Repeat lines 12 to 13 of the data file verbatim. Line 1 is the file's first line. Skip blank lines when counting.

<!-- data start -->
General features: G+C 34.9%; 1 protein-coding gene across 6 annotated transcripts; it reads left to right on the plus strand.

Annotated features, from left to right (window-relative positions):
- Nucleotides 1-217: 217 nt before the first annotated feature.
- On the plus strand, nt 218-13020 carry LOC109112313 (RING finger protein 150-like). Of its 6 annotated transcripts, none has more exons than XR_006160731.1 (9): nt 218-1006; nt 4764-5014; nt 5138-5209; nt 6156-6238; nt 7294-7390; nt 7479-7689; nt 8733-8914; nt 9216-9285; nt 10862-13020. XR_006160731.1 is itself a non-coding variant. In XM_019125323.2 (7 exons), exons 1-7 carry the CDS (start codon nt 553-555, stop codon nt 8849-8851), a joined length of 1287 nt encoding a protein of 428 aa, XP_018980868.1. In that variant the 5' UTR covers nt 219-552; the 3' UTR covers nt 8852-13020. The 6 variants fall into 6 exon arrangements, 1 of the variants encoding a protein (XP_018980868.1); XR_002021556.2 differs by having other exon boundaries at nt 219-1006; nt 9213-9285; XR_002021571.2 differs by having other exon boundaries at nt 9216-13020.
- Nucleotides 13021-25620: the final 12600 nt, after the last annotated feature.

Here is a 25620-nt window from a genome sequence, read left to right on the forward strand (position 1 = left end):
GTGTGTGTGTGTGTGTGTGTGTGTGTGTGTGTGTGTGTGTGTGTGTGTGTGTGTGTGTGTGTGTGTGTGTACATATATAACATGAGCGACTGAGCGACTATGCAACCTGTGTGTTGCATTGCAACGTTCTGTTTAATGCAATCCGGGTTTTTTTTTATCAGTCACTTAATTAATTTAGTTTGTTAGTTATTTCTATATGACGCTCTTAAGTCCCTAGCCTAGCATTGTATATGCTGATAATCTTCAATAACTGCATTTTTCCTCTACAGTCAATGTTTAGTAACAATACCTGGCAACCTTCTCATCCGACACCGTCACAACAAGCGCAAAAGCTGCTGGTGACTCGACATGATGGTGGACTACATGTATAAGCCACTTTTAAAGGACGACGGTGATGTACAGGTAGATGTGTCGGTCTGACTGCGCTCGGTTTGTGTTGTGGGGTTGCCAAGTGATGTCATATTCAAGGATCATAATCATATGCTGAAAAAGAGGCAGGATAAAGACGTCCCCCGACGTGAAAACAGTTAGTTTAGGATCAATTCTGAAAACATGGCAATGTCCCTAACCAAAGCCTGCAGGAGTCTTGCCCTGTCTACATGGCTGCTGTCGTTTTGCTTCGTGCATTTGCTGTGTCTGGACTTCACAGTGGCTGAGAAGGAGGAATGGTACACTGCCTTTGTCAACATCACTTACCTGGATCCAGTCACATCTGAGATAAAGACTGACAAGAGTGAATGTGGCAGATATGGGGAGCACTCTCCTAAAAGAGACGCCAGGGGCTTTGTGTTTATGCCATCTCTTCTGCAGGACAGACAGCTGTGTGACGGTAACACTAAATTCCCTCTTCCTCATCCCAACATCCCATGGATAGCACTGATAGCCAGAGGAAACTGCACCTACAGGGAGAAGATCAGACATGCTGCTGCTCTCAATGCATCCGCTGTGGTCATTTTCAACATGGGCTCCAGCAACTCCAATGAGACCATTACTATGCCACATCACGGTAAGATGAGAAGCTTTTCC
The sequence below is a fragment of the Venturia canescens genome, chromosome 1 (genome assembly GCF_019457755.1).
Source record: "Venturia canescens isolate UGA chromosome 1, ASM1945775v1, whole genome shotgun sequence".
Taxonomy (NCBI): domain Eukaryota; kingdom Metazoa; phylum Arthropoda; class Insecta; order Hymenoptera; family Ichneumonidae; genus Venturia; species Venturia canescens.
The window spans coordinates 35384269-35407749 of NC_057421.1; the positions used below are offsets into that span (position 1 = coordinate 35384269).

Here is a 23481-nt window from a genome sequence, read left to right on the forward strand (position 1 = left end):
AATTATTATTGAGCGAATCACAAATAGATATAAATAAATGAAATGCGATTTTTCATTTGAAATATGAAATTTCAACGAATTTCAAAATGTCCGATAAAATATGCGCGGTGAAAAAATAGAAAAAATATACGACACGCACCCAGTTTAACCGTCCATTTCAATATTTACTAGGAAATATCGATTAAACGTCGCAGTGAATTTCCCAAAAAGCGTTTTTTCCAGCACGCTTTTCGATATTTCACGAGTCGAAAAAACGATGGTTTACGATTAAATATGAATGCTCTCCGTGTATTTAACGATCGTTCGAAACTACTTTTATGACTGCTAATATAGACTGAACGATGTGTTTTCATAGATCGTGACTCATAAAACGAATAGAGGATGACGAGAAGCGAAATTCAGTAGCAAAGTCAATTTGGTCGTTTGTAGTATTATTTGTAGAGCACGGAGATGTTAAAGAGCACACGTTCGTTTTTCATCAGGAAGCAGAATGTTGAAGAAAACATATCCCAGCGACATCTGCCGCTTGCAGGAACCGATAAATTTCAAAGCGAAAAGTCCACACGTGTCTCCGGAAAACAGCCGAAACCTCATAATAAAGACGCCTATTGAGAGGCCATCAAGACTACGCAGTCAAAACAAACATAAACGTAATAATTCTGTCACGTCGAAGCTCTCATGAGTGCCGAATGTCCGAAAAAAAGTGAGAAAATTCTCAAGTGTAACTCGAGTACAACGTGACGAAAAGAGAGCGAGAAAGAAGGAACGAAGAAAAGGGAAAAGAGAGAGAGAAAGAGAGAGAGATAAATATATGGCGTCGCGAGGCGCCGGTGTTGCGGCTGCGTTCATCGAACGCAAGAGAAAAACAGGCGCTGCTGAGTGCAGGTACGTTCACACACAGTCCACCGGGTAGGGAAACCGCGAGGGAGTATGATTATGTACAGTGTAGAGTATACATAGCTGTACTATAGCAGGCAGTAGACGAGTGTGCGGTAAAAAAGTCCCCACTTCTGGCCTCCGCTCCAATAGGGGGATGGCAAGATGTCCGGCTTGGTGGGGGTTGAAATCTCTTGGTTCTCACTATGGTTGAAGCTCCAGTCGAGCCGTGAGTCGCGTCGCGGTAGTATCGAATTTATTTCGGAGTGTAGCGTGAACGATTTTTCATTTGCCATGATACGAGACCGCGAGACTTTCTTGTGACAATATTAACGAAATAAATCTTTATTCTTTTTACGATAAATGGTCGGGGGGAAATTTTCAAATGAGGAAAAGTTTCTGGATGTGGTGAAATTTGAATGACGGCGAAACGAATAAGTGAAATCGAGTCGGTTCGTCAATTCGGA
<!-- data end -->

Here is a 23481-nt window from a genome sequence, read left to right on the forward strand (position 1 = left end):
AATTATTATTGAGCGAATCACAAATAGATATAAATAAATGAAATGCGATTTTTCATTTGAAATATGAAATTTCAACGAATTTCAAAATGTCCGATAAAATATGCGCGGTGAAAAAATAGAAAAAATATACGACACGCACCCAGTTTAACCGTCCATTTCAATATTTACTAGGAAATATCGATTAAACGTCGCAGTGAATTTCCCAAAAAGCGTTTTTTCCAGCACGCTTTTCGATATTTCACGAGTCGAAAAAACGATGGTTTACGATTAAATATGAATGCTCTCCGTGTATTTAACGATCGTTCGAAACTACTTTTATGACTGCTAATATAGACTGAACGATGTGTTTTCATAGATCGTGACTCATAAAACGAATAGAGGATGACGAGAAGCGAAATTCAGTAGCAAAGTCAATTTGGTCGTTTGTAGTATTATTTGTAGAGCACGGAGATGTTAAAGAGCACACGTTCGTTTTTCATCAGGAAGCAGAATGTTGAAGAAAACATATCCCAGCGACATCTGCCGCTTGCAGGAACCGATAAATTTCAAAGCGAAAAGTCCACACGTGTCTCCGGAAAACAGCCGAAACCTCATAATAAAGACGCCTATTGAGAGGCCATCAAGACTACGCAGTCAAAACAAACATAAACGTAATAATTCTGTCACGTCGAAGCTCTCATGAGTGCCGAATGTCCGAAAAAAAGTGAGAAAATTCTCAAGTGTAACTCGAGTACAACGTGACGAAAAGAGAGCGAGAAAGAAGGAACGAAGAAAAGGGAAAAGAGAGAGAGAAAGAGAGAGAGATAAATATATGGCGTCGCGAGGCGCCGGTGTTGCGGCTGCGTTCATCGAACGCAAGAGAAAAACAGGCGCTGCTGAGTGCAGGTACGTTCACACACAGTCCACCGGGTAGGGAAACCGCGAGGGAGTATGATTATGTACAGTGTAGAGTATACATAGCTGTACTATAGCAGGCAGTAGACGAGTGTGCGGTAAAAAAGTCCCCACTTCTGGCCTCCGCTCCAATAGGGGGATGGCAAGATGTCCGGCTTGGTGGGGGTTGAAATCTCTTGGTTCTCACTATGGTTGAAGCTCCAGTCGAGCCGTGAGTCGCGTCGCGGTAGTATCGAATTTATTTCGGAGTGTAGCGTGAACGATTTTTCATTTGCCATGATACGAGACCGCGAGACTTTCTTGTGACAATATTAACGAAATAAATCTTTATTCTTTTTACGATAAATGGTCGGGGGGAAATTTTCAAATGAGGAAAAGTTTCTGGATGTGGTGAAATTTGAATGACGGCGAAACGAATAAGTGAAATCGAGTCGGTTCGTCAATTCGGA